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Washington Language Access Leaders Attend National Immigrant Integration Conference 2011

By Joana Ramos
Founding member, Board member, and Chair, Healthcare Committee,
Washington State Coalition for Language Access

The Washington State Coalition for Language Access (WASCLA) is a young organization that seeks to eliminate language barriers in all areas of public life in the state, through education and advocacy. WASCLA is currently an all-volunteer group with very limited resources, so members were excited to learn that the 2011 National Immigrant Integration Conference would be held in Seattle. Not many major national conferences are held here, let alone one so specific to our mission. Travel costs usually limit the possibilities for those of us in the helping professions and community services sector from being able to participate in such venues, as important as they are for our work. We soon realized however, that the registration fees for the NIIC were beyond the reach of our organization.

Fortunately, earlier in the year, WASCLA had become a member of the NNLM/PNR as part of our own capacity-building process. Language access services are vital to improving personal and community health, so it is critical that we have access to reliable health and health policy information. In addition, WASCLA helps to support the information needs of its members, many of whom are direct service providers as independent medical interpreters responsible for their own continuing education.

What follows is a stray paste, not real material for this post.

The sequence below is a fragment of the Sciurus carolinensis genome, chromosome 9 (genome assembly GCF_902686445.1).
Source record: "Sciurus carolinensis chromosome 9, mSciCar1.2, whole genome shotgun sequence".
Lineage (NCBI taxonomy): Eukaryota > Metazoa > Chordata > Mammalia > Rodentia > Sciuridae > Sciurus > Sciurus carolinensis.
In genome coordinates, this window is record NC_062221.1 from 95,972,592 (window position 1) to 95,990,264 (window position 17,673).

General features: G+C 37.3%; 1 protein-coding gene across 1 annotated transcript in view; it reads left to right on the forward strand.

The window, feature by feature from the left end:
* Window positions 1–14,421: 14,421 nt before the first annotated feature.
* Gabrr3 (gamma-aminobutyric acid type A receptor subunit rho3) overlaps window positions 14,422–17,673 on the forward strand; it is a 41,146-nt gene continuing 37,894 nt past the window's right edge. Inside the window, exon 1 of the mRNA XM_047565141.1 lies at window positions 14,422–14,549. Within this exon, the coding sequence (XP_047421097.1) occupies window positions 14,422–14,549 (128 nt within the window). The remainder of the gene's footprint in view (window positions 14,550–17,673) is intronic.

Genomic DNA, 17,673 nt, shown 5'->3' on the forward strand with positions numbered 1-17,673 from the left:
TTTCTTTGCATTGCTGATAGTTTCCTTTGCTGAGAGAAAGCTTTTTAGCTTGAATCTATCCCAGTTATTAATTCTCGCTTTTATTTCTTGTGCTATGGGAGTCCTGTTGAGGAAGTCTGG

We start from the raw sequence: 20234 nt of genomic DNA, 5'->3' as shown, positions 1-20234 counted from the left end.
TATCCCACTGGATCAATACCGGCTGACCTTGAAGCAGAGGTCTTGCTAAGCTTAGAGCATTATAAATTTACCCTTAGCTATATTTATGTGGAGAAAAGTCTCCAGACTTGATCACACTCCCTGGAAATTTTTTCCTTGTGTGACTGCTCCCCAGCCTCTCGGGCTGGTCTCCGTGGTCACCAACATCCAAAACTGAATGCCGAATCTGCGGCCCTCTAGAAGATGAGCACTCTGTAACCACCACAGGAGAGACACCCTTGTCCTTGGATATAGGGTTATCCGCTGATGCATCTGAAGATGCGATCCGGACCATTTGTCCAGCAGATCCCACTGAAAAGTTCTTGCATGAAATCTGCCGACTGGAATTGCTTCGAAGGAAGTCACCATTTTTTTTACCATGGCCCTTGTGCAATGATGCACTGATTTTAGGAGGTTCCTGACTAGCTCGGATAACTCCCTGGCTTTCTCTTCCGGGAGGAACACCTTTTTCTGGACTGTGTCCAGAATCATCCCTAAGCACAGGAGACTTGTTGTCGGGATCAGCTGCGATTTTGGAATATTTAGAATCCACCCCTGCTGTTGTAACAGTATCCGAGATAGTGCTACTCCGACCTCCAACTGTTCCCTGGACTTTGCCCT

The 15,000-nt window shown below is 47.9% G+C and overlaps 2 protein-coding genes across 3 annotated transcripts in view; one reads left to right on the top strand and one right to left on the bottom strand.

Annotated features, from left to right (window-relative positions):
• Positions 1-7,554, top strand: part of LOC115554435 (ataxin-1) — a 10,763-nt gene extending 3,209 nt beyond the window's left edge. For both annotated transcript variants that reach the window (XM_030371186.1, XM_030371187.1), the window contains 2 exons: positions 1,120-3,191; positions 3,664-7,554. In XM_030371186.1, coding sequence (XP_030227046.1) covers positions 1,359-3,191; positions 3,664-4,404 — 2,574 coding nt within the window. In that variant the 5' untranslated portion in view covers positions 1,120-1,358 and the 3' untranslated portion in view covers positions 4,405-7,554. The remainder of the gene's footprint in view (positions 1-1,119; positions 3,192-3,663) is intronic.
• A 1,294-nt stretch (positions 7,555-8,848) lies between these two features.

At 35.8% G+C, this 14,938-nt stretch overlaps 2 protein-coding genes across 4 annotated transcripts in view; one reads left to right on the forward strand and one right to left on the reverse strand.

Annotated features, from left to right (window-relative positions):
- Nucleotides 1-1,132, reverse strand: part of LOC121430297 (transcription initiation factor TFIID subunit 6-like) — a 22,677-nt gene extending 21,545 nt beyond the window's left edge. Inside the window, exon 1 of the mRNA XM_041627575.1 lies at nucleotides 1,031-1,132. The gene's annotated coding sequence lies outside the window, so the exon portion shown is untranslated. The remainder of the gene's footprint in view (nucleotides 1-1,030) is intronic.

We applied for and were awarded a Professional Development grant, which allowed Abukar Ali, Kristi Cruz, Louise Morehead, and Joana Ramos of WASCLA to attend the October conference. For 3 days we had the opportunity not only to hear national experts opine on policy issues and challenges to immigrant integration today, but also to participate in topical workshops and discussion sessions with peers. Themes related to health and dissemination of health information included workshops on: the current status of immigrant access to health services; the need for more relevant work-oriented ESL programs like the Welcome Back Program for those who had been health workers in their homelands; the important role of community-based organizations in consumer education; the future of the safety net services; and health care reform. Especially valuable were networking sessions, including a Language Access Caucus, where health topics were a major focus and colleagues from across the country met for the first time.

Since the conference, we have utilized knowledge gained at NIIC into WASCLA’s ongoing program planning and development. A first step was the creation of the WASCLA Healthcare Committee in December, building on our Pharmacy Workgroup. In addition, facilitators of Health Track sessions continue to keep attendees informed of advocacy opportunities like the Region X HHS Listening Session on Essential Health Benefits, where several of us testified on the need for language access services. We are most appreciative that NNLM/PNR offers this kind of support for community groups like WASCLA.

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